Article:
Doctor and law student win in inaugural writing prize in Nyanza

Saturday September 3 2016

By ANITA CHEPKOECH
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Troy Onyango and Redscar Mc Odindo are the winners of the inaugural Nyanza Annual Literary Festival (Nalif), which went down last Saturday at Kisumu’s Kiboko Bay Resort.

The two were among the 55 applicants and 15 finalists who battled for the three awards in the categories of fiction, poetry and stage play at the much anticipated event.

Mr Onyango, 23, a law student at the University of Nairobi, scooped the Fiction Writer category award while Redscar, 26, emerged the best poet. Each earned Sh100,000 for their unpublished work.

The winners will also secure publishing contracts and opportunities to be mentored by established authors and film producers. Ms Jakki Kerubo, a US-based writer and founder of Nalif, said there was no winner in the class of stage play since it attracted less than five entries.

“I am really glad to have won this award. Nalif has presented me with an opportunity to share my work with a wider audience,” said Mr Onyango, a writer of two years.

Mr McOdindo, a doctor, has been composing poems for as long as he can remember. He posts his works on Facebook.

“I only started writing serious, publishable poems two years ago and I am willing to take it to any level possible now,” he said.

It was double luck for the poet who also won the Okot p’Bitek Award during a one-off continental poetry event that was held in Kampala, Uganda.

The soft-spoken poet has had his work published on the Sand journal, Mandala and Jalada among other publications.

Mr Onyango, who draws his writing inspiration from several writers including Virginia Wolf, has no book under his name yet, but some of his short stories have been published in several platforms including Afri-Diaspora, a Nigerian journal, while another piece is upcoming in the Harvard Transition Magazine.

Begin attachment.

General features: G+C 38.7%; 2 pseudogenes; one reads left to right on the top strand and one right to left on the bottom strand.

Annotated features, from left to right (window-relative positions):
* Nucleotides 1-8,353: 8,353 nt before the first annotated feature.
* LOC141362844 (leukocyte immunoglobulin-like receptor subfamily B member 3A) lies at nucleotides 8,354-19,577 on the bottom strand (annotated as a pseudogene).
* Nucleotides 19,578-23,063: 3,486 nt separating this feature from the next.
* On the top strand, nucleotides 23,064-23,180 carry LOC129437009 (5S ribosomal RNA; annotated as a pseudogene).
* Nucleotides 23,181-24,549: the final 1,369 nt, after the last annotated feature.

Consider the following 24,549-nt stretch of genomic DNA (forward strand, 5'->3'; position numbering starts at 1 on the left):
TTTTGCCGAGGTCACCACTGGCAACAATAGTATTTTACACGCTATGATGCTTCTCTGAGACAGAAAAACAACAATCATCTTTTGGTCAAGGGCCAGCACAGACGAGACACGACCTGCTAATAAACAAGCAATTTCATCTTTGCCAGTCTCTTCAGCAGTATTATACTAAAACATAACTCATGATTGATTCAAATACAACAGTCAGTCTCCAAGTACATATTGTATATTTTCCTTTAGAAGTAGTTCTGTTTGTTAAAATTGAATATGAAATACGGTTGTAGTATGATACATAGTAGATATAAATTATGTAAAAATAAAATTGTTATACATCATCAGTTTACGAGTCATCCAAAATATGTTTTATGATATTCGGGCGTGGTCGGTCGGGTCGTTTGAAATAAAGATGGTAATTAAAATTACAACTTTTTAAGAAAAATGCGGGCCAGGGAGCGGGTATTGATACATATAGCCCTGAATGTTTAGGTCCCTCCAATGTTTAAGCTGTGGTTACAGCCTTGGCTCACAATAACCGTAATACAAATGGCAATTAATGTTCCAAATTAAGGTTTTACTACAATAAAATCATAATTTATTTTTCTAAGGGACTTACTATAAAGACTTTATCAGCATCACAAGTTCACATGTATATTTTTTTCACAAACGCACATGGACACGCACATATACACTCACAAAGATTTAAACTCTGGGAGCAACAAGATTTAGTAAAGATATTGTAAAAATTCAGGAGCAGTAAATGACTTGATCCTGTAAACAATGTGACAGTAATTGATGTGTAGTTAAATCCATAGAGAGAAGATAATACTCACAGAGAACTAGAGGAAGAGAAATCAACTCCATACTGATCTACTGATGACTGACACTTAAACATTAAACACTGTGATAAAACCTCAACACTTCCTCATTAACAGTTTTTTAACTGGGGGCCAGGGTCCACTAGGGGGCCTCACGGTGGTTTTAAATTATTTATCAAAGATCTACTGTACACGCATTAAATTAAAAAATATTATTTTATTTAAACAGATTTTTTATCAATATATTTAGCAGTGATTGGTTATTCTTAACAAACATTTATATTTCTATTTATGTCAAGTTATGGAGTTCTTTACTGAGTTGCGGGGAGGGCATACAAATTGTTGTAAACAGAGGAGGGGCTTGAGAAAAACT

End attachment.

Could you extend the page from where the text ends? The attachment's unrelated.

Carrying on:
Submissions for the Nalif award opened on March 1 and closed on June 30. It targeted authors between the ages of 18 to 35, with literary works that have not been published.

The theme of the contest was ‘The Metamorphosis,’ perhaps drawing inspiration from the 1915 novella by Franz Kafka.

Ms Kerubo said she initiated the award to encourage oneness among Kenyan writers and to give them a platform with a global audience.

“We did not want to impose our ideas on writers and replicate what we do in the US where we enjoy funding and support,” she told Saturday Nation during the event.

“We realise that communities here have different needs. We wanted to keep it simple and get to learn what would be ideal for them for a beginning and also to guide our long-term project,” she added.

Ms Baze Mpinja, Nalif board member and a judge, said the Kenyan art industry, unlike that of the US, receives little financial or moral support and has less in terms of variety.

“In the U.S, we have the luxury of variety and diversity. Here, you get categorised as an African writer whereas in the US, it’s more about your genre,” said Ms Mpinja.

Genres, she says, are subdivided further into more specific kind of art. Fiction, for instance, can be broken into thrillers or family stories.

“When Jakki first told me about the idea to start a competition for young East African writers, I thought it was a great idea because they have so much talent and creativity,” she said.

Ms Mpinja says there is a tendency by Kenyan and East African writers to compete and attempt to pull each other down.

Ms Kerubo, who will soon unveil her first novel titled The Rules of Shame, says she is encouraged by the turn-out of the first Nalif event.

“I didn’t have a number in mind, but nearly 60 people is great for an inaugural event. We hope to grow this organisation into one that nurtures writers over the long term, from alpha to publication, as well as build a thriving artist community in the region,” said the writer.

According to judges, the works submitted for stage play were fairly good and the participants for the category were enthusiastic. The Nalif founder said the playwrights underwent training that will see them submit better entries next year.

“I would like to encourage the writers that whether they won or not, they should remain committed to our art. It’s a solitary experience. We are here to encourage people to keep writing,” said Ms Kerubo.